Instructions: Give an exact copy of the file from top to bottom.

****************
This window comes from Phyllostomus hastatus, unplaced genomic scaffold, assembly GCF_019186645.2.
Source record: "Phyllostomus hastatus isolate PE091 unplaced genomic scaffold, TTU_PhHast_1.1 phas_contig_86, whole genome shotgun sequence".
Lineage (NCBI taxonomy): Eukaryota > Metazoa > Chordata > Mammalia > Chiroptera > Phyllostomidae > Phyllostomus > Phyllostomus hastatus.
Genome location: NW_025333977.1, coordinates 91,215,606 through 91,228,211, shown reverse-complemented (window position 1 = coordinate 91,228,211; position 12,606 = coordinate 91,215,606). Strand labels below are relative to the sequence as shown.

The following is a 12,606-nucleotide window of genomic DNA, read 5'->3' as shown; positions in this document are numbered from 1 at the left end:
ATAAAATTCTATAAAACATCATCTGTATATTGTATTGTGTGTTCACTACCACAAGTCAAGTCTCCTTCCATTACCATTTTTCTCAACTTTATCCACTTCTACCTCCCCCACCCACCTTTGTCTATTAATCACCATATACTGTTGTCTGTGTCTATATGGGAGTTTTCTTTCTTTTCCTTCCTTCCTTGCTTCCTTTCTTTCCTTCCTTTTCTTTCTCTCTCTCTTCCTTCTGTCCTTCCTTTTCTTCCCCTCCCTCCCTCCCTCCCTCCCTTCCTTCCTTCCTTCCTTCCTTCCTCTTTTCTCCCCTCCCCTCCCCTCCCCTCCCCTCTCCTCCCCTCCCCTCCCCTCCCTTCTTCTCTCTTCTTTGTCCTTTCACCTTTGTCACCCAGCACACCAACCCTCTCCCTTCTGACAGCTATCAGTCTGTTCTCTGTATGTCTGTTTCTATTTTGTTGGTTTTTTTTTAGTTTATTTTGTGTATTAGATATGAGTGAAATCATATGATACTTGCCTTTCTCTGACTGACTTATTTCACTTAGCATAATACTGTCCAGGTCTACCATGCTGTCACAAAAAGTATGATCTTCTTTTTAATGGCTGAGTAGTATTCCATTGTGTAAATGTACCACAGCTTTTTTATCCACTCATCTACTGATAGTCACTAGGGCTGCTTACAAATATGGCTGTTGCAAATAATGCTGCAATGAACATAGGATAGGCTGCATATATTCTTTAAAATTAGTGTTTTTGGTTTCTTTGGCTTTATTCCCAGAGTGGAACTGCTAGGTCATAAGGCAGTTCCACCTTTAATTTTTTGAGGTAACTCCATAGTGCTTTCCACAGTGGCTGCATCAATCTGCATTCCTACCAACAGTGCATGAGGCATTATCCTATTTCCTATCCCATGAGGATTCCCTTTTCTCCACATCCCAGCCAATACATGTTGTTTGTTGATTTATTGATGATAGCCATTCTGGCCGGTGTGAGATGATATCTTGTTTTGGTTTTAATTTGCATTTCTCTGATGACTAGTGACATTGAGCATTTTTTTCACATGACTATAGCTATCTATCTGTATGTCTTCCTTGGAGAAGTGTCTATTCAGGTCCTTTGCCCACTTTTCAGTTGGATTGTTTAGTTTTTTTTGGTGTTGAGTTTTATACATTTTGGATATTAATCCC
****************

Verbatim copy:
This window comes from Phyllostomus hastatus, unplaced genomic scaffold, assembly GCF_019186645.2.
Source record: "Phyllostomus hastatus isolate PE091 unplaced genomic scaffold, TTU_PhHast_1.1 phas_contig_86, whole genome shotgun sequence".
Lineage (NCBI taxonomy): Eukaryota > Metazoa > Chordata > Mammalia > Chiroptera > Phyllostomidae > Phyllostomus > Phyllostomus hastatus.
Genome location: NW_025333977.1, coordinates 91,215,606 through 91,228,211, shown reverse-complemented (window position 1 = coordinate 91,228,211; position 12,606 = coordinate 91,215,606). Strand labels below are relative to the sequence as shown.

The following is a 12,606-nucleotide window of genomic DNA, read 5'->3' as shown; positions in this document are numbered from 1 at the left end:
ATAAAATTCTATAAAACATCATCTGTATATTGTATTGTGTGTTCACTACCACAAGTCAAGTCTCCTTCCATTACCATTTTTCTCAACTTTATCCACTTCTACCTCCCCCACCCACCTTTGTCTATTAATCACCATATACTGTTGTCTGTGTCTATATGGGAGTTTTCTTTCTTTTCCTTCCTTCCTTGCTTCCTTTCTTTCCTTCCTTTTCTTTCTCTCTCTCTTCCTTCTGTCCTTCCTTTTCTTCCCCTCCCTCCCTCCCTCCCTCCCTTCCTTCCTTCCTTCCTTCCTTCCTCTTTTCTCCCCTCCCCTCCCCTCCCCTCCCCTCTCCTCCCCTCCCCTCCCCTCCCTTCTTCTCTCTTCTTTGTCCTTTCACCTTTGTCACCCAGCACACCAACCCTCTCCCTTCTGACAGCTATCAGTCTGTTCTCTGTATGTCTGTTTCTATTTTGTTGGTTTTTTTTTAGTTTATTTTGTGTATTAGATATGAGTGAAATCATATGATACTTGCCTTTCTCTGACTGACTTATTTCACTTAGCATAATACTGTCCAGGTCTACCATGCTGTCACAAAAAGTATGATCTTCTTTTTAATGGCTGAGTAGTATTCCATTGTGTAAATGTACCACAGCTTTTTTATCCACTCATCTACTGATAGTCACTAGGGCTGCTTACAAATATGGCTGTTGCAAATAATGCTGCAATGAACATAGGATAGGCTGCATATATTCTTTAAAATTAGTGTTTTTGGTTTCTTTGGCTTTATTCCCAGAGTGGAACTGCTAGGTCATAAGGCAGTTCCACCTTTAATTTTTTGAGGTAACTCCATAGTGCTTTCCACAGTGGCTGCATCAATCTGCATTCCTACCAACAGTGCATGAGGCATTATCCTATTTCCTATCCCATGAGGATTCCCTTTTCTCCACATCCCAGCCAATACATGTTGTTTGTTGATTTATTGATGATAGCCATTCTGGCCGGTGTGAGATGATATCTTGTTTTGGTTTTAATTTGCATTTCTCTGATGACTAGTGACATTGAGCATTTTTTTCACATGACTATAGCTATCTATCTGTATGTCTTCCTTGGAGAAGTGTCTATTCAGGTCCTTTGCCCACTTTTCAGTTGGATTGTTTAGTTTTTTTTGGTGTTGAGTTTTATACATTTTGGATATTAATCCC